Network Under 40
Join Network Under 40 on June 21 at AJ’s Good Time Bar, country music star Alan Jackson’s restaurant and bar, located in the heart of downtown Nashville. With
According to Dr. John Greer, if he’d decided to sell insurance, his life might have been completely different. After all, his entire family sold insurance, so it seemed like a predictable path. Instead, he went to Vanderbilt School of Medicine, where he met his wife, a nurse.
That was more than 35 years ago—a time span that has seen significant changes not only in health care but at Vanderbilt as well. It was the progress Greer witnessed being made there that drew him to the school and the field of hematology. Whereas most cancers are solid cancers, Greer was interested in liquid tumors, which comprise only 10 to 15 percent of all cancers.
“I wanted to take care of the ‘malignant host,’ the leukemias,” says Greer. “I wanted to take care of patients for the long haul. I feel fortunate to have had some patients for 20-plus years.”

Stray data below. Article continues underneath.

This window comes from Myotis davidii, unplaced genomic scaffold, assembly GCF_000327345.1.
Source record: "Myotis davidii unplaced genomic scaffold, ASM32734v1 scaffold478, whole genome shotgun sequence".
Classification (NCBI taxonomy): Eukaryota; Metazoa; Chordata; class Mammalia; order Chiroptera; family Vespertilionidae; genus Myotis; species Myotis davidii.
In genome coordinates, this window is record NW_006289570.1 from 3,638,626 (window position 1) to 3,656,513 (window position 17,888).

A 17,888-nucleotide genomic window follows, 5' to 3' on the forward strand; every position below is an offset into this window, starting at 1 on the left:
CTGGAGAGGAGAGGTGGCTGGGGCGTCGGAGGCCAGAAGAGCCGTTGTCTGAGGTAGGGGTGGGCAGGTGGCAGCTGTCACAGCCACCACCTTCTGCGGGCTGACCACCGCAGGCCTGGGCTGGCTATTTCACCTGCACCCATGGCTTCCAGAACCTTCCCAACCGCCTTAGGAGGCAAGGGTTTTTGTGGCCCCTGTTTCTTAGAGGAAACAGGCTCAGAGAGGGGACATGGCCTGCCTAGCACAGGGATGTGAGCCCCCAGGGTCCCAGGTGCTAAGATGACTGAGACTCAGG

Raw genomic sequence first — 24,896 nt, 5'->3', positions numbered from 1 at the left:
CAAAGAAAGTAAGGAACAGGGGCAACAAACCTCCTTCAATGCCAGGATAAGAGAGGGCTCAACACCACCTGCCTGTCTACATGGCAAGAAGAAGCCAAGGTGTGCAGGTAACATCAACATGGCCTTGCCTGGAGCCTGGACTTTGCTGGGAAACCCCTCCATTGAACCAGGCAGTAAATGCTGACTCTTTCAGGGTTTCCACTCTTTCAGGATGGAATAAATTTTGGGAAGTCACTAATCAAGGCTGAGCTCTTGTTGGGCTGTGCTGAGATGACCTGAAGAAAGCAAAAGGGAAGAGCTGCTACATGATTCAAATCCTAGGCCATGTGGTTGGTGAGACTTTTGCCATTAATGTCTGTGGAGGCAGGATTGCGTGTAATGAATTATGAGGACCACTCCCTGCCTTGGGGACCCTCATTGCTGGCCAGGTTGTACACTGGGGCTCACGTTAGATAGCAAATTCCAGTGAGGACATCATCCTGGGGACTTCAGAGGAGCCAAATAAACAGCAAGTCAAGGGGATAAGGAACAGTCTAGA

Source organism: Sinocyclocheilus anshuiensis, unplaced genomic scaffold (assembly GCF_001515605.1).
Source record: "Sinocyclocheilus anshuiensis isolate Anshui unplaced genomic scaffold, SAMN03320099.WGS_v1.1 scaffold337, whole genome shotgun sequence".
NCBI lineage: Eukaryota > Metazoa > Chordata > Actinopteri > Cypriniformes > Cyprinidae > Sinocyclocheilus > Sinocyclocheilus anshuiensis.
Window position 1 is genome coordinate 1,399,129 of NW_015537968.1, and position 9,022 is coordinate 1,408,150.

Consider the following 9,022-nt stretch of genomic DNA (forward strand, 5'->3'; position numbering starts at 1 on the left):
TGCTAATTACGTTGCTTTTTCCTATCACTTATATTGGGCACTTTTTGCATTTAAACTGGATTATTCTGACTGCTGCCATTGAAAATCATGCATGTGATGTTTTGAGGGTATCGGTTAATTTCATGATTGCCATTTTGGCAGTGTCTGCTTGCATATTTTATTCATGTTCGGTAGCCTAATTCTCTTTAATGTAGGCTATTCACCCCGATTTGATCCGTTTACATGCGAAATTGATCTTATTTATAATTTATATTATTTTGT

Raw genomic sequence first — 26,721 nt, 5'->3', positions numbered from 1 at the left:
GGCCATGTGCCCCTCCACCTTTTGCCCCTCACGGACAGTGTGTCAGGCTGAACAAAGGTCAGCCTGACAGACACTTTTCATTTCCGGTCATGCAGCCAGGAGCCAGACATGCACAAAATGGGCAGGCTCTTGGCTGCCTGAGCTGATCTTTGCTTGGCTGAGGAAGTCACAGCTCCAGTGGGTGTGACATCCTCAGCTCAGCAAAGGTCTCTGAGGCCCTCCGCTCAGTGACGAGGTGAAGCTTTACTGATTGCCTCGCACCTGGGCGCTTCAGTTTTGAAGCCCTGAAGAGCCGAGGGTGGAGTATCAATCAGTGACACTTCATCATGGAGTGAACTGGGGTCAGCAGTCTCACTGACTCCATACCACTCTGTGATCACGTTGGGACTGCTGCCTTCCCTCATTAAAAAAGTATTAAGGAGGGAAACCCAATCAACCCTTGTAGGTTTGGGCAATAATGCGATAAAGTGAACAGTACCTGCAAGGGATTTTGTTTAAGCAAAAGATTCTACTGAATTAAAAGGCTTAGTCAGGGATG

Such life expectancy was unheard of in the early 1980s. At that point, the cure rate was 20 to 30 percent. Today, it’s as high as 90 percent. And although he relishes the progress, Greer acknowledges that it carries a price. “Some of my patients’ medicines are exorbitantly expensive,” he says. “I’m looking forward to the future in health care because this new generation of doctors will figure out how to better contain costs and increase access.”
In fact, one part of Vanderbilt that Greer particularly enjoys is working with young doctors. Having spanned three decades at the institution, he acknowledges he’s probably seen it all. Multiply the number of years by the number of patients he sees and you get staggering results. Lucky for all of them, Greer never saw himself as a salesman.